The photo feature of Blogger doesn't apprear to be working right now.
I'm still working on the pics I want to post here of Katrina's aftermath in the Mississippi towns of Gulfport and Waveland. They will be coming.
Meanwhile, I was once again pondering the nature of spiritual fruit. If you've read my blog in the last few months you know I have been preaching through Galatians 5:22 (the "Fruit of the Spirit"). Goodness, I think, comes back to what Jesus called the "first and greatest commandment" -- that we love God with all our heart, soul, mind and strength and that we love others in the same way we love ourselves. And kindness -- is that not just the doing unto others as we'd have done to us?
I have just returned from watching love in action in Mississippi. Here are just a few instances of goodness and kindness. I saw them:
...In the beautiful brown face and sparkling eyes of Jeannie Wallis, who has worked for weeks to clean up mold-damaged First Assembly of God church in Gulfport. Her warm smile was not dimmed, and her praise to God was still vibrant, even though she had only gotten about three hours of sleep each night since the day Katrina slammed into Gulfport. She called me a "powerful woman of God." She is the powerful one!
In the voice of Pastor Norlund who vowed to do whatever was needed to help hurricane victims, to be the hands and feet and heart of Jesus to the town of Gulfport--no matter how long and no matter how costly.
In the broad smiles, firm handshakes, and gentle words of two very young policemen from Ohio who had worked long days in Waveland, MS, and who didn't know when they'd get home. They smiled with genuine kindness anyway.
In the hands of my friend and former parishioner, Debra, who taught me how to do face painting so we could give little hurricane victims a few moments of normal fun. She tried hard to remember every child's name, cried when they weren't looking, and prayed for them when she could.
In J.J., a fireman from Utah turned temporary FEMA employee, who asked if I'd let him sit and talk with children for a few minutes as he,too, painted clowns and butterflies on the children's faces. He needed a break from misery almost as badly as the children did, I think, but he turned his own need into moments of joy for others. And he painted an impressive alligator! Then he let us put a KIDS ARE AWESOME sticker on his FEMA shirt, even though he said it was probably against the rules.
In the hardworking doctors and nurses at an impressive M*A*S*H type tent. They were distressed and weary but smiled with great kindness nonetheless. At the end of an exhausting day they still managed to joke with me when I asked to take their pictures.
In Misty, a tiny dynamo who supervised the volunteers at the large disbursement tent. She had been in Waveland for almost three weeks, and she still managed to direct us with energy and grace. I know she was exhausted and ill, but she hid it well and she toiled on, reminding us that we needed to "be very compassionate with these folks."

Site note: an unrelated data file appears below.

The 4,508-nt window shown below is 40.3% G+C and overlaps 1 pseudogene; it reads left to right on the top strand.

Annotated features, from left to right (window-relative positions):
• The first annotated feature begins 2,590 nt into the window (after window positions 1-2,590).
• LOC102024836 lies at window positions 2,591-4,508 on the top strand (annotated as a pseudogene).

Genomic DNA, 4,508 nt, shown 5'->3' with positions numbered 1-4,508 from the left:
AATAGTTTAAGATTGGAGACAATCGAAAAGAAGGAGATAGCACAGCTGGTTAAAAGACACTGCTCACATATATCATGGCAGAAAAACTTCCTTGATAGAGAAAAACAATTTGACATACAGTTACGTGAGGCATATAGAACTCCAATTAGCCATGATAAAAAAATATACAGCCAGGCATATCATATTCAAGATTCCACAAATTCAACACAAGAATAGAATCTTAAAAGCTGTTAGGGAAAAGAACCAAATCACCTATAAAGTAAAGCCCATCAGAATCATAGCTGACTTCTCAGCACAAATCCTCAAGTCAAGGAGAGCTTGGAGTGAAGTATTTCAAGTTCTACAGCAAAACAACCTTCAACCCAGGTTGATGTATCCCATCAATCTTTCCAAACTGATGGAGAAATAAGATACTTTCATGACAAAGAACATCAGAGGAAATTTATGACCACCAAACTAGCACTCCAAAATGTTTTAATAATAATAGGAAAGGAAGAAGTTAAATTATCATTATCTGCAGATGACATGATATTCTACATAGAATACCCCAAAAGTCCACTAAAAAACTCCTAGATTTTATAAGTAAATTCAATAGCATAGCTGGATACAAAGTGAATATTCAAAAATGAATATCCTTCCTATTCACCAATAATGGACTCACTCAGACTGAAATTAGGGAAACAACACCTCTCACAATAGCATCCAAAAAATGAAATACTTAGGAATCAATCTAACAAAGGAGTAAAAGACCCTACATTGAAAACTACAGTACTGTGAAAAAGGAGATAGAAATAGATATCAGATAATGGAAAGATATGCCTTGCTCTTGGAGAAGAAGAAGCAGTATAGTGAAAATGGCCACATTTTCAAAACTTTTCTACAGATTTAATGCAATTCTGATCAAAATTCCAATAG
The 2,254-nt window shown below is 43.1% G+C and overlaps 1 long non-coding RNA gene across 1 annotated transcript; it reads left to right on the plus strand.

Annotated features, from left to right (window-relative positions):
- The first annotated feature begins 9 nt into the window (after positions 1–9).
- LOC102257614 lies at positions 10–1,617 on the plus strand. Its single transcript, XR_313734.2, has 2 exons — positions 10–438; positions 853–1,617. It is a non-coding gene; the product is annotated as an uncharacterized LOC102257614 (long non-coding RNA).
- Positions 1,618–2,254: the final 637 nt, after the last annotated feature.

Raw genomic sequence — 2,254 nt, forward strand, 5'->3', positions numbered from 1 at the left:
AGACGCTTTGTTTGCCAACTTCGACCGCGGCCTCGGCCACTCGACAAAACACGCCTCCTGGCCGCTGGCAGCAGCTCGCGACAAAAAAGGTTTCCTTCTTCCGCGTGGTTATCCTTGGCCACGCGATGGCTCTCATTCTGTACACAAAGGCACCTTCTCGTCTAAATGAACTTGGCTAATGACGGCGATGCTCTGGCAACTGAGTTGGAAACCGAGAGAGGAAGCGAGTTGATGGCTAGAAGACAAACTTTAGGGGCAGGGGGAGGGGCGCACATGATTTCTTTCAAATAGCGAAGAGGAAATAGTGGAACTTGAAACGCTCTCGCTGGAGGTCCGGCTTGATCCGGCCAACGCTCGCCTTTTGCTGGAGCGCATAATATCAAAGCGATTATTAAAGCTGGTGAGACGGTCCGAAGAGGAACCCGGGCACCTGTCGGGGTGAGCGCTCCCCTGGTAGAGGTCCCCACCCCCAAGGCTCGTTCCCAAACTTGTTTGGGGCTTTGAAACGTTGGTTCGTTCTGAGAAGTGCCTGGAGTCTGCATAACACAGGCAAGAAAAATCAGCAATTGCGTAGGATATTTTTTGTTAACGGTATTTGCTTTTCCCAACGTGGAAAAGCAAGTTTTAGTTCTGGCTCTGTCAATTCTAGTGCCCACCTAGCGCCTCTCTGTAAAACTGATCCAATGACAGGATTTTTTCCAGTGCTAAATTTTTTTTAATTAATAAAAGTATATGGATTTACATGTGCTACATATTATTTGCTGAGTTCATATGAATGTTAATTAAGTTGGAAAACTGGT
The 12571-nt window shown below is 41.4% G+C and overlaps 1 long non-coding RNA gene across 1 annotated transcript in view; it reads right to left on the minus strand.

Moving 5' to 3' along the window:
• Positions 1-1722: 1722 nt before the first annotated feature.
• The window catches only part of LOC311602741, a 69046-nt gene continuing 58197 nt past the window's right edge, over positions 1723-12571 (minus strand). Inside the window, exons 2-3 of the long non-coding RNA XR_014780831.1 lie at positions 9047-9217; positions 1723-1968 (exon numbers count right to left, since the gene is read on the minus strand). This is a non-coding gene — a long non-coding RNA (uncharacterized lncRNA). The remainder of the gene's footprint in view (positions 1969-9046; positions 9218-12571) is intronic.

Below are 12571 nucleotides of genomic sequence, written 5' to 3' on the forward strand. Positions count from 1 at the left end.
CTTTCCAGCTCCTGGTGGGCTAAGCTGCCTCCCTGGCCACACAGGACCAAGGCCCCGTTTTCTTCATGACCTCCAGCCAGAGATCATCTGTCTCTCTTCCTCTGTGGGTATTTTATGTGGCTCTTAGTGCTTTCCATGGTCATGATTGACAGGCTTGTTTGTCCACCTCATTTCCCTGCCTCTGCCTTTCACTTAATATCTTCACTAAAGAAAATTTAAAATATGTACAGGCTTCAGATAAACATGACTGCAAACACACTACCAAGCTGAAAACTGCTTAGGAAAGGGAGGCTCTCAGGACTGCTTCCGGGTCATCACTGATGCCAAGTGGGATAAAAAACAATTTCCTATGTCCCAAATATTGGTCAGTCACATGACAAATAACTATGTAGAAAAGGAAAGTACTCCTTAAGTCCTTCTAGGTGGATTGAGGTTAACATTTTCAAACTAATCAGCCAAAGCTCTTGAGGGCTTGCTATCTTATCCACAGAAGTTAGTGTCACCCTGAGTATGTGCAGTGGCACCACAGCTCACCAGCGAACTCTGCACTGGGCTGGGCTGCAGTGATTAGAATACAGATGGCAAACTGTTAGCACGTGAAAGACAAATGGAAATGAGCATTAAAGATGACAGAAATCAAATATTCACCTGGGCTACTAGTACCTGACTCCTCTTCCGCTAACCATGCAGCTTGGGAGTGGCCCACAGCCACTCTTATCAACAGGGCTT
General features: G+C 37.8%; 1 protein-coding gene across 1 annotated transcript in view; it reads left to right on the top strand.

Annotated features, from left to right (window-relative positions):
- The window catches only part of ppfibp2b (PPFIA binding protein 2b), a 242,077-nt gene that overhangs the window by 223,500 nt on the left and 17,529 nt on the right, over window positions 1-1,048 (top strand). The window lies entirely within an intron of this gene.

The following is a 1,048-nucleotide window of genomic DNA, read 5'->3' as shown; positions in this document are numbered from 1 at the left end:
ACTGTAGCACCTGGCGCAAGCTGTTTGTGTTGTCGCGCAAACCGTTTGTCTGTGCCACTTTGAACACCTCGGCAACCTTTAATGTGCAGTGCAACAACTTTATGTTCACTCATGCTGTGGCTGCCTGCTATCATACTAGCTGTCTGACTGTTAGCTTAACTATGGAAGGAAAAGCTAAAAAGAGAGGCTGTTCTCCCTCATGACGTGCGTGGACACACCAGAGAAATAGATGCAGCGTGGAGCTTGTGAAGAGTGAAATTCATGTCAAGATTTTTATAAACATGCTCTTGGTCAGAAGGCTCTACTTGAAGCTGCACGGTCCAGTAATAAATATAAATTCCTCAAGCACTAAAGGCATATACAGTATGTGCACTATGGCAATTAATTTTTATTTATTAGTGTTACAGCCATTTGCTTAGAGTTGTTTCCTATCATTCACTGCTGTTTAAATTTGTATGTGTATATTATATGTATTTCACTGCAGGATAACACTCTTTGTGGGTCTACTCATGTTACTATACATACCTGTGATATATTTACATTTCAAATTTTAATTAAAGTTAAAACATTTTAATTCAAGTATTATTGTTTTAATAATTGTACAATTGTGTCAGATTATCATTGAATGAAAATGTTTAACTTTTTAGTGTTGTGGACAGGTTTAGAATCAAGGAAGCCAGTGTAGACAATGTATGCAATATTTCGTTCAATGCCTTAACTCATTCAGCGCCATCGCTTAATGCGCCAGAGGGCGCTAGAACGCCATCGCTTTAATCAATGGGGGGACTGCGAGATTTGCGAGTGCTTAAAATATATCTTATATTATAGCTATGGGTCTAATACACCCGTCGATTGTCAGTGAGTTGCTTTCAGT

In the hard work of the people of Christian Life Church, Alabama, who were in Waveland first, before Convoy of Hope (or anyone else) arrived. They set up on the parking lot, and they did what they could with what they had, and they are still there.
In the cheery waves of national guard troops.
In an older woman whose name I never learned. She amazed me with her stamina and tireless work. She sang hymns and she smiled and she sorted clothes for hours. We had very few baby clothes to give away, but she somehow managed to find some newborn items for a sad-eyed but grateful pregnant woman who told me, "My due date is today."
In the waitress at the Gulfport "Cracker Barrel" who had lost her house, but who smiled and counted her blessings as she served us breakfast with paper plates and plastic forks.
In Thomas who cheerfully made the rounds of "Camp Katrina" all day every day to keep styrofoam coolers stocked with ice and bottled water--and who updated us with glee, and praise to God, every time someone else found a missing relative.
In Joan, who stood beside me and passed out band-aide tins and other first aide items to hundreds of weary and sometimes rude customers at the disbursement center. Joan worked long hours on her feet even though her toe was bleeding and hurting badly from a mishap with a pallet of supplies.
In the kitchen and the serving line at the "Waveland Cafe" tent. Church folks from many different denominations labored long hours in stifling heat and humidity to serve free meals to thousands of victims and volunteers alike.
Weeks ago at Jubilee A/G (my church) we prayed for the people of God to shine in the aftermath of the hurricane We were all shocked at the images we saw on our t.v. screens. At that time I didn't know that I would travel to the gulf coast and witness the horror of Katrina firsthand. We prayed for the Church of Jesus Christ to be His hands, his feet, his heart, his voice. I am rejoicing to say that I saw this happening.
The fruit of the Spirit is love...expressed through kindness and goodness. How rare that is, and how beautiful when found.